THE WHITE HOUSE
Office of the Vice President
For Immediate Release January 10, 2000
VICE PRESIDENT AL GORE UNVEILS NEW $150 MILLION INITIATIVE TO COMBAT THE SPREAD OF AIDS AND CONTRIBUTE TO INTERNATIONAL
INFECTIOUS DISEASE PREVENTION EFFORTS
New York, NY -- Today, in a speech before the United Nations, Vice President Al Gore will announce that the
Administration's FY 2001 budget include a new $150 million investment to assist efforts to combat the international AIDS
pandemic and contribute to international infectious disease prevention efforts. This new initiative provides $100
million for preventing and treating HIV and AIDS in Africa, Asia, and other regions of the world -- double last year's
It also dedicates $50 million for purchasing vaccines against other diseases that ravage poor nations, including
hepatitis B, certain forms of meningitis and yellow fever, helping to save millions of children. Purchasing existing
vaccines is the first step toward accelerating the development and delivery of vaccines for AIDS, malaria, TB, and other
diseases disproportionately affecting the developing world. This investment is part of a comprehensive plan for action
that will meet the Administration's commitment in this area, as described in the President's September speech to the
U.N. General Assembly.
"AIDS and other infectious diseases are the largest catastrophes in the history of modern medicine," Vice President Gore
said. "We hope this initiative will provide relief and hope to the millions of children and families around the world."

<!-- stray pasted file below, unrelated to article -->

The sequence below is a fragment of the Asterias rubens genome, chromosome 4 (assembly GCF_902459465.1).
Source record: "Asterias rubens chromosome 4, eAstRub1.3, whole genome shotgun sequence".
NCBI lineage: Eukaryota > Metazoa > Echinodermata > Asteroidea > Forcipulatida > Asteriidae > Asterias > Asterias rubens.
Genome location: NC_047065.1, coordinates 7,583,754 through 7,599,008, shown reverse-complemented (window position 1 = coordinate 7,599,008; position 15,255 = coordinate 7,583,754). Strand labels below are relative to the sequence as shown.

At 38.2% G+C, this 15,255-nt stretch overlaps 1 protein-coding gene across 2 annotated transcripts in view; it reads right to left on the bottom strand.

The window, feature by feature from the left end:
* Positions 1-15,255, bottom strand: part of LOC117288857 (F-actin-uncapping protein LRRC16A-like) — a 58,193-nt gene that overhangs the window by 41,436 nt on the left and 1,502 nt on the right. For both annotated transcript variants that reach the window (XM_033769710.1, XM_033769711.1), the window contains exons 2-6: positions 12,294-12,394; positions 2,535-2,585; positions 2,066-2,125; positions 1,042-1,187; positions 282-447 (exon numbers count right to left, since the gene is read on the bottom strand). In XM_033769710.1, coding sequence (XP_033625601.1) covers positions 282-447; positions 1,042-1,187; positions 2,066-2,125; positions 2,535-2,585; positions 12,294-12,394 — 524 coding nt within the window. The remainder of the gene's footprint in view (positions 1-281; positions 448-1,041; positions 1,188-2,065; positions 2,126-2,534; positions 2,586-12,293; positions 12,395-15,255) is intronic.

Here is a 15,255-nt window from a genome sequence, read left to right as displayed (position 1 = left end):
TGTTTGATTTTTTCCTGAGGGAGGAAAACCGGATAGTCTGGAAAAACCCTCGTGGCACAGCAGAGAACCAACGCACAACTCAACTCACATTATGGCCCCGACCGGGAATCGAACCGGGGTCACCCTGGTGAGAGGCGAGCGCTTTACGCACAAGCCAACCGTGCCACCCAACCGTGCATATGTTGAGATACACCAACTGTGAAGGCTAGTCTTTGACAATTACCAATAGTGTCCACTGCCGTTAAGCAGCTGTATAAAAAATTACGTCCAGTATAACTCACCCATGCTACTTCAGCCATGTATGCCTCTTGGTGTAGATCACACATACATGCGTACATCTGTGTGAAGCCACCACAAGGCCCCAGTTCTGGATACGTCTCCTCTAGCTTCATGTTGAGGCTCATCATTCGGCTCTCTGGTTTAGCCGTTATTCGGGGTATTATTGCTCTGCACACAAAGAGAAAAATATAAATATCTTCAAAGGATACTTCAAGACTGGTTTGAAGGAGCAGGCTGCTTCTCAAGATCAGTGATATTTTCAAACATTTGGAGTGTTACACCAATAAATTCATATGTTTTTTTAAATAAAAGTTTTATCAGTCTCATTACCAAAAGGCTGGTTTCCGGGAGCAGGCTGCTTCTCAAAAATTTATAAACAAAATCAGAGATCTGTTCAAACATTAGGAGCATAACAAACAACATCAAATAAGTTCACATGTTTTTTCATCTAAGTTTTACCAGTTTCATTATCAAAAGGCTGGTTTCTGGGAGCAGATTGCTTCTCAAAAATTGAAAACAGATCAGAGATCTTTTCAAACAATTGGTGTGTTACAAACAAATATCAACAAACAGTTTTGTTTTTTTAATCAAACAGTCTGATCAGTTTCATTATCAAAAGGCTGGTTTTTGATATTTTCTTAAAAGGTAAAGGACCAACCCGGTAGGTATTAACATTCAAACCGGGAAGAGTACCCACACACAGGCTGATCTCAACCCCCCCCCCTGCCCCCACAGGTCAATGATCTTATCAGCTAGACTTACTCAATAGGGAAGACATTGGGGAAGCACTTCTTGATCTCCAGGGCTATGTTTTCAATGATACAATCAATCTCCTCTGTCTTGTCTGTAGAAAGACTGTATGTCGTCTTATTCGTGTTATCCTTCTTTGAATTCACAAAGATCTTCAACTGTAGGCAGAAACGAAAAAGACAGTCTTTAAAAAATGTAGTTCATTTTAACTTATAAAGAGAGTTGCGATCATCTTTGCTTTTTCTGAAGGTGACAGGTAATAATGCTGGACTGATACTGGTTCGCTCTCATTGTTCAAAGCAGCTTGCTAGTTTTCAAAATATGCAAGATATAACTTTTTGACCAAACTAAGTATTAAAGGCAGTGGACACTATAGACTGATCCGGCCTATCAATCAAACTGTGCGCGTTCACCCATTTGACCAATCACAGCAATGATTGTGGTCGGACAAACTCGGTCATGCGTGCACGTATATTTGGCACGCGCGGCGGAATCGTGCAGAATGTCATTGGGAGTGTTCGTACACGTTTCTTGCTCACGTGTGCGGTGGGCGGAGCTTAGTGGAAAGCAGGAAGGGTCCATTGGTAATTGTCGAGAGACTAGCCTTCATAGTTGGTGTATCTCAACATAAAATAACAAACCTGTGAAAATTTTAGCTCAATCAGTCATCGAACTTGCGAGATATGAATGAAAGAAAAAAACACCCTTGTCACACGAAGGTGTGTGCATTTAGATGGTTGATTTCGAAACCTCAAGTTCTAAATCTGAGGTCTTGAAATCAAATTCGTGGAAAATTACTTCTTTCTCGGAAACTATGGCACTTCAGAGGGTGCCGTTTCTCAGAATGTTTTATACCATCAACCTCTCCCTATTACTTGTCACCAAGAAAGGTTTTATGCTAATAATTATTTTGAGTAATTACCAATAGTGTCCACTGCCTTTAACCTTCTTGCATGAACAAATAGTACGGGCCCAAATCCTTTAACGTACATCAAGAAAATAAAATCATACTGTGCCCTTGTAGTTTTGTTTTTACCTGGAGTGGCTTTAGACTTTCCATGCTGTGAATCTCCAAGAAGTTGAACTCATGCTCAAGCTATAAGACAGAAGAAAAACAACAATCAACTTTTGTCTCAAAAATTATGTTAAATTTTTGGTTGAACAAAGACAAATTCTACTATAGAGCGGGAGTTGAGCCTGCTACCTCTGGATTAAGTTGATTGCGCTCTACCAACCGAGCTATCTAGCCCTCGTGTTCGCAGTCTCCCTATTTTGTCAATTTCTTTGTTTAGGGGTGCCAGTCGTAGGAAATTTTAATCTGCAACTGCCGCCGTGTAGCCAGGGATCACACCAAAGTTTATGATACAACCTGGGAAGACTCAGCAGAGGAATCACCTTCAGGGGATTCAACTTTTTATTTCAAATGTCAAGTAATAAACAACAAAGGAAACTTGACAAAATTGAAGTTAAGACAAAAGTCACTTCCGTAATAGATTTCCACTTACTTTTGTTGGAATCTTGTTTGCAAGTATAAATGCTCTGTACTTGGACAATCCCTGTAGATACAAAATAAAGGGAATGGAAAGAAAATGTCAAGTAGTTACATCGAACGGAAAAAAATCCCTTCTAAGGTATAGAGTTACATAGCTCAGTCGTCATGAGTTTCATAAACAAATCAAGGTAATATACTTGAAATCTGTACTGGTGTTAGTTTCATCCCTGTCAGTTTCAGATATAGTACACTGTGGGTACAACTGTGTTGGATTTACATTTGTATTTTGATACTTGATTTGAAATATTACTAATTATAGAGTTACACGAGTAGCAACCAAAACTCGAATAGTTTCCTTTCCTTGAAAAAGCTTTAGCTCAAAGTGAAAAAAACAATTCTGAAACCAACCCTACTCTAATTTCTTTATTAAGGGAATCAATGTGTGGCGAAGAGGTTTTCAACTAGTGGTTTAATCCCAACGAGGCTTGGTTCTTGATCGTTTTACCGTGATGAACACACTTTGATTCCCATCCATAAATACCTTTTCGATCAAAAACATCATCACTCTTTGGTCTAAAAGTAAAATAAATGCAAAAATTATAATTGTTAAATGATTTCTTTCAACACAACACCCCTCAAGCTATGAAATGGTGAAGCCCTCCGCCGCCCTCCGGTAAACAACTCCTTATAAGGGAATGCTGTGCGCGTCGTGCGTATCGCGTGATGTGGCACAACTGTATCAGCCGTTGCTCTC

THE AIDS PANDEMIC THREATENS THE ECONOMIC AND SOCIAL STABILITY OF SUB SAHARAN AFRICA AND ASIA. The United Nations calls
the AIDS pandemic in sub-Saharan Africa "the worst infectious disease catastrophe since the bubonic plague." An
estimated 5.7 million people were infected with HIV by the end of 1999, and India may have become the country with the
largest number of new infections this year.
- Sub-Saharan Africa and Asia disproportionately bear the impact of the AIDS epidemic. While sub-Saharan Africa accounts
for only one-tenth of the global population, over 70 percent of individuals infected with AIDS globally live there.
Currently, 22.5 million people in sub-Saharan Africa are infected with HIV, and every day, an additional 11,000 become
infected. In Asia, HIV and AIDS is already widespread. Because this region has 60 percent of the world's population and
has the steepest infection curve, experts are predicting that Asia will soon become the epicenter of the epidemic. In
addition, during the next decade, more than 40 million children in Africa will be orphaned by AIDS, making it difficult